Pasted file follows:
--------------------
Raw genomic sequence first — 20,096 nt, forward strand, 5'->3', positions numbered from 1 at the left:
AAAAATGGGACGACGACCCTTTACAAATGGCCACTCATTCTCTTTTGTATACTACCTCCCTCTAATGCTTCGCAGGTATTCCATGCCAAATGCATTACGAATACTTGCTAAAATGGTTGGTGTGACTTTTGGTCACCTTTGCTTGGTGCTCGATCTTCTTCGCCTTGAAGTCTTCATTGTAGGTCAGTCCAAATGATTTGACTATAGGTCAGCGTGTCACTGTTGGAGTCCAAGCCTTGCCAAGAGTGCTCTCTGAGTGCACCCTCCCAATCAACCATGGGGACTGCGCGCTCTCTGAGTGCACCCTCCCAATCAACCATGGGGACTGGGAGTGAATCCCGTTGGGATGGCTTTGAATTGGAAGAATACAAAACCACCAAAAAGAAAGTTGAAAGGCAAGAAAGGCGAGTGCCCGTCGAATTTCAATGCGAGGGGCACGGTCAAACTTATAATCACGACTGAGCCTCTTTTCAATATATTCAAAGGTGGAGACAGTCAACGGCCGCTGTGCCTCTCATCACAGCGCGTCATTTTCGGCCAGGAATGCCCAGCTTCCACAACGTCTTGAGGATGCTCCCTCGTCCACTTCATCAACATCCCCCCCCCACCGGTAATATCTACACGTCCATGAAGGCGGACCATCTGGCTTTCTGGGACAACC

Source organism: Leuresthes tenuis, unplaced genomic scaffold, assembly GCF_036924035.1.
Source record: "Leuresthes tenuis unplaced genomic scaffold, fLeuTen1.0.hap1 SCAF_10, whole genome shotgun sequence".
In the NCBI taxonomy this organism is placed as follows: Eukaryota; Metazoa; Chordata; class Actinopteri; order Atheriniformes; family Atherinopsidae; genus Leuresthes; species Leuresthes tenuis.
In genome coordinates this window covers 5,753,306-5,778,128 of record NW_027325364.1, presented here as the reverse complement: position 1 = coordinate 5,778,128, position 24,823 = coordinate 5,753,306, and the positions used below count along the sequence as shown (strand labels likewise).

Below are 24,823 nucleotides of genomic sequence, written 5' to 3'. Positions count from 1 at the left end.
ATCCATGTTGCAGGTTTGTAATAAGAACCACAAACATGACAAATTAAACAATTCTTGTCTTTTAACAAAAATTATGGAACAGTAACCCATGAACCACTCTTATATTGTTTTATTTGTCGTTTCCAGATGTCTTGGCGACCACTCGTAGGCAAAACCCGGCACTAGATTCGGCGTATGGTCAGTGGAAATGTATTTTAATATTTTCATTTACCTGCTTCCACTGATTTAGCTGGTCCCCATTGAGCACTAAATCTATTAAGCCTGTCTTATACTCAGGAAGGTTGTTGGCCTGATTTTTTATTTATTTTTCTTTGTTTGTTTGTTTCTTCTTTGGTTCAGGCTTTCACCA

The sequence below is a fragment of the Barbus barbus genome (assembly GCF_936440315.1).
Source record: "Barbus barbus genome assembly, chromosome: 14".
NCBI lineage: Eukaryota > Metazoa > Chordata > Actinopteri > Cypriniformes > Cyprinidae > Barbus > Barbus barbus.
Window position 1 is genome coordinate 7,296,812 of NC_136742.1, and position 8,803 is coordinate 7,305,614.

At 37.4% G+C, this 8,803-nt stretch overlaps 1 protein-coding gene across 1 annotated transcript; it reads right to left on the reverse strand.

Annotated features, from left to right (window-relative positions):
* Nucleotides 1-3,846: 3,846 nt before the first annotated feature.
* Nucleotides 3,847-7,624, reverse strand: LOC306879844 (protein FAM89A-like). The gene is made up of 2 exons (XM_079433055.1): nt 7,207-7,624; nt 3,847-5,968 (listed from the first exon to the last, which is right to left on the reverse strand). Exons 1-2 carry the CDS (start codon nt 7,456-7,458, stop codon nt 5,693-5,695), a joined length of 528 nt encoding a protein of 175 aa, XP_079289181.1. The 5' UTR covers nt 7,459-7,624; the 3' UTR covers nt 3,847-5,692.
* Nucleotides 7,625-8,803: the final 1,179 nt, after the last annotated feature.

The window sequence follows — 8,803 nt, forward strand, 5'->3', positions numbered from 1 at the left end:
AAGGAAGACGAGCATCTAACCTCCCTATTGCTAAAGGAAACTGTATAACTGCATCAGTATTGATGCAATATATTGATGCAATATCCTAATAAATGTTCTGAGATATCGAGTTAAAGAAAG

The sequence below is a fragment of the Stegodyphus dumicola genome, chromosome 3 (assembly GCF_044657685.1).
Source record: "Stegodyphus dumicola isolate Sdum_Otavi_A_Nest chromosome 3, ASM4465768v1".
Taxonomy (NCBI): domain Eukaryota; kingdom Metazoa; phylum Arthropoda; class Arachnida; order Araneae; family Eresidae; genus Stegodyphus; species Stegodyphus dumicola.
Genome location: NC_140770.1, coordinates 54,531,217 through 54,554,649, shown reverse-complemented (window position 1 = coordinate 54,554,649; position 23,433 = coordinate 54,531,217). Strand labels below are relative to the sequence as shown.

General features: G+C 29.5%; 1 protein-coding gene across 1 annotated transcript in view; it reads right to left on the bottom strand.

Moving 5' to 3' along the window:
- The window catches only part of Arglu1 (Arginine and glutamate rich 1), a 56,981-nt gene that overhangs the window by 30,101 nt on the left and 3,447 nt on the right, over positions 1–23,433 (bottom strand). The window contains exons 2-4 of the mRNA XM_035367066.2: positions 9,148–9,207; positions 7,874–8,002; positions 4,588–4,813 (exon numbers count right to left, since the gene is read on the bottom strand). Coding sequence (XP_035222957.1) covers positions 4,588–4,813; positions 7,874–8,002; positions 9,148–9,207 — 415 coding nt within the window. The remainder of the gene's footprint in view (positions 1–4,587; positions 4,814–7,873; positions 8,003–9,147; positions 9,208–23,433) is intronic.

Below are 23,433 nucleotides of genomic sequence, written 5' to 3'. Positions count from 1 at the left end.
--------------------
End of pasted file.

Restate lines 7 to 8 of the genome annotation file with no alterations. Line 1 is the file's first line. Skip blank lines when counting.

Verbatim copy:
Below are 24,823 nucleotides of genomic sequence, written 5' to 3'. Positions count from 1 at the left end.
ATCCATGTTGCAGGTTTGTAATAAGAACCACAAACATGACAAATTAAACAATTCTTGTCTTTTAACAAAAATTATGGAACAGTAACCCATGAACCACTCTTATATTGTTTTATTTGTCGTTTCCAGATGTCTTGGCGACCACTCGTAGGCAAAACCCGGCACTAGATTCGGCGTATGGTCAGTGGAAATGTATTTTAATATTTTCATTTACCTGCTTCCACTGATTTAGCTGGTCCCCATTGAGCACTAAATCTATTAAGCCTGTCTTATACTCAGGAAGGTTGTTGGCCTGATTTTTTATTTATTTTTCTTTGTTTGTTTGTTTCTTCTTTGGTTCAGGCTTTCACCA